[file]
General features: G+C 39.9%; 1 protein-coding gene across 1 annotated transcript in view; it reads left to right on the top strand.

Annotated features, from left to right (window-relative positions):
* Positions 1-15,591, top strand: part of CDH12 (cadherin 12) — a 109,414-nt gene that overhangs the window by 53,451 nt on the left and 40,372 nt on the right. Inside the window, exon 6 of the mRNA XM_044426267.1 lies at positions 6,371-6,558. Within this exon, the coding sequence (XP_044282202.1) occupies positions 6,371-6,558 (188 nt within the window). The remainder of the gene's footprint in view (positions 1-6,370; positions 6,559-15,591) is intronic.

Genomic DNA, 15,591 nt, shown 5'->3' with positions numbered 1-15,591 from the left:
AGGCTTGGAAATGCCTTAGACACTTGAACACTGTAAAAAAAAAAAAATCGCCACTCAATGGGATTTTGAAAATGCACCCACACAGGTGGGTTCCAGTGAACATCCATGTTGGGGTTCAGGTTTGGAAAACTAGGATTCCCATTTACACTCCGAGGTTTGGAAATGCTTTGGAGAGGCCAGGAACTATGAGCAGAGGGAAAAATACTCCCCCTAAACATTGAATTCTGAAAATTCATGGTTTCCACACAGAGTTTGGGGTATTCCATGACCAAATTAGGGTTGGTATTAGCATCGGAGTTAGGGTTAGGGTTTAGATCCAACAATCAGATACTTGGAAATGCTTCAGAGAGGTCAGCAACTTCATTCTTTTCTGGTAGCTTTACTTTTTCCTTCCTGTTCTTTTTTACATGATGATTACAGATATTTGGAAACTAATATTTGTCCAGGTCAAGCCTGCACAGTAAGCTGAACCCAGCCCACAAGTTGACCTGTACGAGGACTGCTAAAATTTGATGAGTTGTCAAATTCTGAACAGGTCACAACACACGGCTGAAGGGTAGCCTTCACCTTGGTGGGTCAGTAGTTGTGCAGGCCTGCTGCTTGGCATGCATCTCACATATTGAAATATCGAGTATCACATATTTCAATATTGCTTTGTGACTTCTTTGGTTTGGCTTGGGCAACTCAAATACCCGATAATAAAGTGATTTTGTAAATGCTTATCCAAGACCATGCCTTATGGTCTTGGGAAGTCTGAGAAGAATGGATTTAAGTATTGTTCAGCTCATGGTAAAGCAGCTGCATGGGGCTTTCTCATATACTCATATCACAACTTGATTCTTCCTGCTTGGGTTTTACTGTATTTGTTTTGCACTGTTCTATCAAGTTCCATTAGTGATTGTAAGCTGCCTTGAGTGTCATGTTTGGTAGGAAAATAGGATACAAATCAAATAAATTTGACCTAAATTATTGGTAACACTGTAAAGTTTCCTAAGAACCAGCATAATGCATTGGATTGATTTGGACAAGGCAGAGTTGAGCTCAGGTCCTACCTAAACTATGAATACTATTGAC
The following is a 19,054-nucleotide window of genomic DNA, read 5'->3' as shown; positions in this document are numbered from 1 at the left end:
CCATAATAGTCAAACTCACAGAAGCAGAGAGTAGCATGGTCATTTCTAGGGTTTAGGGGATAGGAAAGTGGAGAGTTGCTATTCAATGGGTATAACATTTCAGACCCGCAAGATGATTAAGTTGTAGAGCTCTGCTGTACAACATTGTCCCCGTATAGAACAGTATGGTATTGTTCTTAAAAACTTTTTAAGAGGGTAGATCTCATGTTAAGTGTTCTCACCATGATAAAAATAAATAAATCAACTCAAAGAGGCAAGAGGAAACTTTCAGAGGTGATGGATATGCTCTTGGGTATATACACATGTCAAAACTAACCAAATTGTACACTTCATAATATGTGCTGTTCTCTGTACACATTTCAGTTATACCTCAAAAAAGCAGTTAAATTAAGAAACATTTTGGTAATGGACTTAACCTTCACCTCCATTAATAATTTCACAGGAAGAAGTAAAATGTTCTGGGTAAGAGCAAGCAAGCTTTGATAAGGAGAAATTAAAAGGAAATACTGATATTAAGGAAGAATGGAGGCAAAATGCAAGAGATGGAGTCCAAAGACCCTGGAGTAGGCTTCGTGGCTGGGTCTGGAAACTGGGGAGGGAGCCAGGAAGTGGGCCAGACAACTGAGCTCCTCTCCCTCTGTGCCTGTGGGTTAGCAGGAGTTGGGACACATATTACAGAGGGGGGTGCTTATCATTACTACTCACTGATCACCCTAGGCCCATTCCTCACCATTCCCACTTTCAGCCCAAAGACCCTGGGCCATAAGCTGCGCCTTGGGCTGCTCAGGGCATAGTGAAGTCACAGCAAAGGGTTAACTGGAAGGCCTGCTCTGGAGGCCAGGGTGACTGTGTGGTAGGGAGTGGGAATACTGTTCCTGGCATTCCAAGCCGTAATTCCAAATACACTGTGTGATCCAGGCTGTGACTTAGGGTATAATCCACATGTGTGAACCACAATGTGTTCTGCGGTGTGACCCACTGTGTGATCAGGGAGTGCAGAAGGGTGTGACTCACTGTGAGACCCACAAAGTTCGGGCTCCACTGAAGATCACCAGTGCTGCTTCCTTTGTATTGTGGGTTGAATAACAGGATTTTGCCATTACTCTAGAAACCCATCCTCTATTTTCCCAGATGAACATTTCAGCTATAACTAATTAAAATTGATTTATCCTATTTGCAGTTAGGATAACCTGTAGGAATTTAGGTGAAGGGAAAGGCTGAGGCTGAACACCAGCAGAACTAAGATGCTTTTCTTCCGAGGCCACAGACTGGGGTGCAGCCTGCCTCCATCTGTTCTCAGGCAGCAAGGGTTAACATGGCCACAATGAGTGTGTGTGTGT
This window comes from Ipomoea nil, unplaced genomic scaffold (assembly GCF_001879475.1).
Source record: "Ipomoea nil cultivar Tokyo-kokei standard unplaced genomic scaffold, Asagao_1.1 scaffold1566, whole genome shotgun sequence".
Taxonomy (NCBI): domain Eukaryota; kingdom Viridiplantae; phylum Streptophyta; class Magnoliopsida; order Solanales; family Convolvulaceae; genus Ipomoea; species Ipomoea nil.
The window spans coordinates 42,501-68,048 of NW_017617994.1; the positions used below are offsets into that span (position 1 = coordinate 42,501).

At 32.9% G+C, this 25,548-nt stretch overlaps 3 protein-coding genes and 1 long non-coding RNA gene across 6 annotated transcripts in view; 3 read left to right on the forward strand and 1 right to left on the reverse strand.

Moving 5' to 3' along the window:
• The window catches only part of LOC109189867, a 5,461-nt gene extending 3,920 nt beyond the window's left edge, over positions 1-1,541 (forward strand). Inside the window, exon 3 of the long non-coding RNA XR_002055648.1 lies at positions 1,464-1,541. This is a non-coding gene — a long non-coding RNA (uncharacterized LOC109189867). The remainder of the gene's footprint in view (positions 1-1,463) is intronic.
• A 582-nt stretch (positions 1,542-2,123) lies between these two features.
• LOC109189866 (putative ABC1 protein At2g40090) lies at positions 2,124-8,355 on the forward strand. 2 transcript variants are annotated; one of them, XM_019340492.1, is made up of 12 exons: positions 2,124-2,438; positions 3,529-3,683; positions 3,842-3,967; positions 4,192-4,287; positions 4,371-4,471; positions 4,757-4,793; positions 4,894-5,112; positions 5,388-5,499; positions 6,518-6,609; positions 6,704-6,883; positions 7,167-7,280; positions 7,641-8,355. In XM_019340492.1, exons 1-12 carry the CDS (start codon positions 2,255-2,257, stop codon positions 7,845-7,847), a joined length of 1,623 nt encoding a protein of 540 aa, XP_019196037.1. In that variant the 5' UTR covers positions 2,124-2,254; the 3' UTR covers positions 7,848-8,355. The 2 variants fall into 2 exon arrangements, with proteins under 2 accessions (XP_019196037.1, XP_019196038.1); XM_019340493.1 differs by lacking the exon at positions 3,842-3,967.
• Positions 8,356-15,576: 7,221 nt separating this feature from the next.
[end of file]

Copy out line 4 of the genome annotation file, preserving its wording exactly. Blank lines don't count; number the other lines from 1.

Genomic DNA, 15,591 nt, shown 5'->3' with positions numbered 1-15,591 from the left: